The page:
Unravelling the journey of India’s first woman cybercrime investigator Dhanya Menon

Dhanya has spent over 20 years tackling cybercrime across the country and she believes one must question themselves every time before they transact on the internet, because there is no privacy.

Unravelling the journey of India’s first woman cybercrime investigator Dhanya Menon

Tuesday March 15, 2022,

4 min Read

Amazon Founder Jeff Bezos once said, “There’ll always be serendipity involved in discovery.” Sometimes, even discovering yourself comes by fate and for Dr Pattathil Dhanya Menon, a twist of fate made her India’s first woman cybercrime investigator. She is currently a Director at Avanzo Cyber Security Solutions. 

“I didn't know what I was getting into. It was just like listening to a nice story or watching a nice thrilling movie, and then maybe I didn't resist it. That's all that I did,” she says..

In a fireside chat with Rekha Balakrishnan, Editor, HerStory on the side-lines of HerStory’s Women on a Mission Summit, Dhanya spoke about her journey as a cybercrime investigator. She shared how almost two decades ago, being a cybercrime expert was not even considered a career and how the first few cases were almost like dealing with equipment, retrieving a hard disk or probably cracking a password. 

But as she started handling cases independently, she realised that the job is not as glamorous as it may sound in movies and books. 

“The only thing that is realistic about the movies or novels is that you read and the real-life is one morning, you wake up with a call where somebody says, I have to meet you to speak to you because we are in trouble. Now that is the only realistic part. 

“From there to the end of the issue is far from reality. And you have to call at the end of the day and say okay so much I have done let's see what can be done tomorrow. Today, I need to break and sit down. This is what every person in my organisation gets to do every day.”

The job also takes a heavy toll on one’s mental state, she highlights.

“The first few cases, which I independently handled on the social level, have been heartbreaking. They were worse than the best fiction that I've ever read in my life. So it's been really alarming that I started thinking- ‘Why is life so horrible?’ There was no life recourse to anybody's emotional torture that they've gone through. And the hurt, definitely there is no recourse to it. “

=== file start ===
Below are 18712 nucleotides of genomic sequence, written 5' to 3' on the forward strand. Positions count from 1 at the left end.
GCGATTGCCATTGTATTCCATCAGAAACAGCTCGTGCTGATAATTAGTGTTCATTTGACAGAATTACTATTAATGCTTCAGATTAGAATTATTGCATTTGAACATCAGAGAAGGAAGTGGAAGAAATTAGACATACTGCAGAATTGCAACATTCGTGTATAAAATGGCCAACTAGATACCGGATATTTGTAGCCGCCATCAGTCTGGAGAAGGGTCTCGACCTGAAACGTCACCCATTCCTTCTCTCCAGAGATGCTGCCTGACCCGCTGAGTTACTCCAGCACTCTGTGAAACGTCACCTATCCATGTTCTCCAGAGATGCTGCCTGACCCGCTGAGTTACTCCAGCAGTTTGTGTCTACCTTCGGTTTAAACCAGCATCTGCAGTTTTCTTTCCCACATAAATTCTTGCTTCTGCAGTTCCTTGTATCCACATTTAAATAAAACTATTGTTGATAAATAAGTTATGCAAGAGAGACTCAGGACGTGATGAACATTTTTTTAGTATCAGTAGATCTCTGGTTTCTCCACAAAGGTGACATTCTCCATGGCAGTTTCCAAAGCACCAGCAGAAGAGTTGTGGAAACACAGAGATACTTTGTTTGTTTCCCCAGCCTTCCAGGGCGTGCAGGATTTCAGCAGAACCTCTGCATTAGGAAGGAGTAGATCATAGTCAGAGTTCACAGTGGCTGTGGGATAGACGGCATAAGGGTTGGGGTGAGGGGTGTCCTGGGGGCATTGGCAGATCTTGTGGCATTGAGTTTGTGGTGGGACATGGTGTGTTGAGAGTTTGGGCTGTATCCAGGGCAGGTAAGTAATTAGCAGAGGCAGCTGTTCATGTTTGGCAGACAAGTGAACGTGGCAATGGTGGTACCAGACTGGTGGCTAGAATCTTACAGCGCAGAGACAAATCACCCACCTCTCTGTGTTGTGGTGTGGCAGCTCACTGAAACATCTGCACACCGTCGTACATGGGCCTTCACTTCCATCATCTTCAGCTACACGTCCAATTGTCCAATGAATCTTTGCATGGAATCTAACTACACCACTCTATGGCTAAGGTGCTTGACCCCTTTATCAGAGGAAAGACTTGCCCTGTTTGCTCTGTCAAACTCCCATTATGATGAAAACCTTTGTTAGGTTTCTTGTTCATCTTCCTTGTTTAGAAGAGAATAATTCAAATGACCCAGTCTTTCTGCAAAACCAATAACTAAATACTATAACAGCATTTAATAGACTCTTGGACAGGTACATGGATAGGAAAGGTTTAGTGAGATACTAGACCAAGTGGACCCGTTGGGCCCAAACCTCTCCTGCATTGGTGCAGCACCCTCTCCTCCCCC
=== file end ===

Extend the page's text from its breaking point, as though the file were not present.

She believes that today more than the crime we need to fight the mentality of those involved in these crimes as well as how we as a society perceive them. Sitting alone in front of the screen gives a psychological feel that we can shut it down and everything will get over. Or, a new ID can be created for a fresh start.

“But these are the myths that we need to break among the users of the digital space,” she says.

Also, if a woman’s picture has been misused by somebody, a lot of times people tend to victim-shame the woman rather than blaming the person responsible for the leak.

“I think this needs to be sorted out in a different way than technically or legally and cyberspace alone is not a fight that we are talking about for women and children,” she adds.

The sleuth believes there is a need to create awareness about the dark web and the risks people are exposed to in the virtual space. One should question themselves every time before they go on the internet, before they transact on the internet.

“Once on the internet, you are forever on the internet. You have no privacy. Transact only so much on the internet that you are willing to accept on the internet,” she advised.

A shout out to the sponsors of Women on Mission Summit 2022, an Initiative by HerStory, by YourStory - BYJU'S, the presenting partner, and other sponsors - Kyndryl, Sequoia Spark, Zilingo, Atlassian, Akamai, Freshworks for Startups, and Netapp Excellerator.

Sponsor shoutout

Edited by Ramarko Sengupta